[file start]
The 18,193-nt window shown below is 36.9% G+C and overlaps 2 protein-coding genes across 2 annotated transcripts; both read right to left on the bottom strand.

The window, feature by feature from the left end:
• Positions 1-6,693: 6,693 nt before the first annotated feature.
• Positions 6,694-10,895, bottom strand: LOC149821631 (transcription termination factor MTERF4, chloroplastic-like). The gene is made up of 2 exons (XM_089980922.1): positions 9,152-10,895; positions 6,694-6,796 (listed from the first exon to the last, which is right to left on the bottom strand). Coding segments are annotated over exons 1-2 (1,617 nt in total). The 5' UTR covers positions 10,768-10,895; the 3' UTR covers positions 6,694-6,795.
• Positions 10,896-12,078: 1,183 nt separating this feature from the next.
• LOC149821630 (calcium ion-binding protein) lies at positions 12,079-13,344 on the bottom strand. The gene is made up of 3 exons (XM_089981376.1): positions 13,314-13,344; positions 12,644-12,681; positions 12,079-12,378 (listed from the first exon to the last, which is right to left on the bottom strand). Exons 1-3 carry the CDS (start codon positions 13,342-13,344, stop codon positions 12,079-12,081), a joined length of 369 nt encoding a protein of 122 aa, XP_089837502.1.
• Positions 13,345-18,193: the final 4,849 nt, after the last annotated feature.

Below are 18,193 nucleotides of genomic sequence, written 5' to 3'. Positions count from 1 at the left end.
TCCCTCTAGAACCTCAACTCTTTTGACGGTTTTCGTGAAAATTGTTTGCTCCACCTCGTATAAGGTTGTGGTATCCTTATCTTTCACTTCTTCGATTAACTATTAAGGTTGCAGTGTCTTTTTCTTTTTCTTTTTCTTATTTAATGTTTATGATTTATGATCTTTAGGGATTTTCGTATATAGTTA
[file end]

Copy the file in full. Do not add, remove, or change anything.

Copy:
The 18,193-nt window shown below is 36.9% G+C and overlaps 2 protein-coding genes across 2 annotated transcripts; both read right to left on the bottom strand.

The window, feature by feature from the left end:
• Positions 1-6,693: 6,693 nt before the first annotated feature.
• Positions 6,694-10,895, bottom strand: LOC149821631 (transcription termination factor MTERF4, chloroplastic-like). The gene is made up of 2 exons (XM_089980922.1): positions 9,152-10,895; positions 6,694-6,796 (listed from the first exon to the last, which is right to left on the bottom strand). Coding segments are annotated over exons 1-2 (1,617 nt in total). The 5' UTR covers positions 10,768-10,895; the 3' UTR covers positions 6,694-6,795.
• Positions 10,896-12,078: 1,183 nt separating this feature from the next.
• LOC149821630 (calcium ion-binding protein) lies at positions 12,079-13,344 on the bottom strand. The gene is made up of 3 exons (XM_089981376.1): positions 13,314-13,344; positions 12,644-12,681; positions 12,079-12,378 (listed from the first exon to the last, which is right to left on the bottom strand). Exons 1-3 carry the CDS (start codon positions 13,342-13,344, stop codon positions 12,079-12,081), a joined length of 369 nt encoding a protein of 122 aa, XP_089837502.1.
• Positions 13,345-18,193: the final 4,849 nt, after the last annotated feature.

Below are 18,193 nucleotides of genomic sequence, written 5' to 3'. Positions count from 1 at the left end.
TCCCTCTAGAACCTCAACTCTTTTGACGGTTTTCGTGAAAATTGTTTGCTCCACCTCGTATAAGGTTGTGGTATCCTTATCTTTCACTTCTTCGATTAACTATTAAGGTTGCAGTGTCTTTTTCTTTTTCTTTTTCTTATTTAATGTTTATGATTTATGATCTTTAGGGATTTTCGTATATAGTTA